If you are interested in blogging or want to promote your book, please contact E. B. Davis at writerswhokill@gmail.com.


Our reason for creating WWK originated as an outlet for our love of reading and writing mystery fiction. We hope you love it, too, and will enjoy our holiday gifts to our readers with original short stories to celebrate the season. Starting on 11/16 stories by Warren Bull, Margaret S. Hamilton, Paula Gail Benson, Linda Rodriguez, KM Rockwood, Gloria Alden, and E. B. Davis will appear every Thursday into the New Year.


Our November Author Interviews: 11/8--Ellen Byron, and 11/15--Sujata Massey. Please join us in welcoming these authors to WWK.


November Saturday Bloggers: 11/4 Margaret S. Hamilton and 11/11 Cheryl Hollon.


Congratulations to our writers for the following publications:

Shari Randall's "Pets" will be included in Chesapeake Crimes: Fur, Feathers, and Felonies anthology, which will be published in 2018. In the same anthology "Rasputin," KM Rockwood's short story, will also be published. Her short story "Goldie" will be published in the Busted anthology, which will be released by Level Best Books on April 25th.


In addition, our prolific KM will have the following shorts published as well: "Making Tracks" in Passport to Murder, Bouchercon anthology, October 2017 and "Turkey Underfoot," just published, will appear in the anthology The Killer Wore Cranberry: a Fifth Course of Chaos.


James M. Jackson's 4th book in the Seamus McCree series, Doubtful Relations, is now available. His novella "Low Tide at Tybee" appears February 7 as part of Lowcountry Crimes: Four Novellas, which is available for order.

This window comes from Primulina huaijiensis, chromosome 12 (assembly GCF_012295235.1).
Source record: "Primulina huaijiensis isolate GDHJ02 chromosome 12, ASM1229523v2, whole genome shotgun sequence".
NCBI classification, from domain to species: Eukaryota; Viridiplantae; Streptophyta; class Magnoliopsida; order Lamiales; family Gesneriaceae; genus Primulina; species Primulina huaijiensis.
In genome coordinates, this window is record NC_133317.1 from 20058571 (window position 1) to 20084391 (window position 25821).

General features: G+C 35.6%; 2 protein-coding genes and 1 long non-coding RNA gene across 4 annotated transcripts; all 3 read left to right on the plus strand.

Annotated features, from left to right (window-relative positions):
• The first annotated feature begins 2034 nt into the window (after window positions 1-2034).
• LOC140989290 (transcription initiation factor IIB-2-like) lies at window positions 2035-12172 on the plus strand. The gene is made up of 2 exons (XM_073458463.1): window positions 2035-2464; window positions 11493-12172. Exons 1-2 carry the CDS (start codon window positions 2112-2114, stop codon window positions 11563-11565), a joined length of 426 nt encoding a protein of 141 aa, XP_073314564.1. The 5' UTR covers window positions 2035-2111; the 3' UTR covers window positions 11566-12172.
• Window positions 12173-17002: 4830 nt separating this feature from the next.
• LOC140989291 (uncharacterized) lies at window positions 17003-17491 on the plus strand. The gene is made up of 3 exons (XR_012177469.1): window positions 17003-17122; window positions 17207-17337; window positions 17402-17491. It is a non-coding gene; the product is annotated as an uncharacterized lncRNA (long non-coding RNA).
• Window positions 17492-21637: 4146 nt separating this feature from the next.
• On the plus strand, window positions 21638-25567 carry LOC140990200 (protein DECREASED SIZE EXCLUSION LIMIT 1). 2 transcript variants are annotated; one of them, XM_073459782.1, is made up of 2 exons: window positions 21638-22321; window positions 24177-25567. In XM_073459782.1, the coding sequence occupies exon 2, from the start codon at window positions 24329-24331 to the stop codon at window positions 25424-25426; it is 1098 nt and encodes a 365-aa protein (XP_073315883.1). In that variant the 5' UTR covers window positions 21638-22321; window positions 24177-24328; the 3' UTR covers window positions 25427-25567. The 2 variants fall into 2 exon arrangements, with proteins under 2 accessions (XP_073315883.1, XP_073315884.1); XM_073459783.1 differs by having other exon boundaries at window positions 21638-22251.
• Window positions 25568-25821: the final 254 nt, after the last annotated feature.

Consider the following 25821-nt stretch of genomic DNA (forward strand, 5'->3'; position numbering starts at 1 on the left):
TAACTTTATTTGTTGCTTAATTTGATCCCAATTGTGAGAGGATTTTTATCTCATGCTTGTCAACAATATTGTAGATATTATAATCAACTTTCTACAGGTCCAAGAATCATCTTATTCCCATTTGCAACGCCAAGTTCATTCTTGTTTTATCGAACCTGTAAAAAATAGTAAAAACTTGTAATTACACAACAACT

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Sunday, June 25, 2017

Starting from Scratch


by Julie Tollefson

The revisions I’m making to my current manuscript have taken the story in unexpected directions, developments that have created holes in the storyline—huge, gaping canyons in logic and flow that leave me breathless.

The way forward is clear. I simply need to write several new scenes that bridge the gap from Ugly Draft to Not-So-Ugly Draft. I know the characters. I know what needs to happen to make the story make sense. Yet here I sit, fingers poised, and the words will not come. Faced with the blank screen, I freeze.

I’ve been in this exact same position a number of times in the past month. Once I finally start writing, the fear and the doubt fall away. But in that space between thinking about writing and writing, I can lose minutes, hours, in staring at the empty screen. Or worse, I’ll decide to pop over to check Twitter or Facebook or Instagram, just for a minute (uh-huh) while I marshal my thoughts.

It’s the polar opposite of the way I feel when I’m so far inside my story the real world feels alien. Then, when the words flow effortlessly, I resent people, real people, who dare to intrude in my fictional world and drag me back to reality.

I’ve heard other authors say that every new project feels like the first time. Daunting, with a healthy side of “I don’t know how to do this.” That’s a comfort when I feel truly stuck. Maybe this down time is my subconscious brain working out the best plot.

Or maybe I’m just a hopeless procrastinator.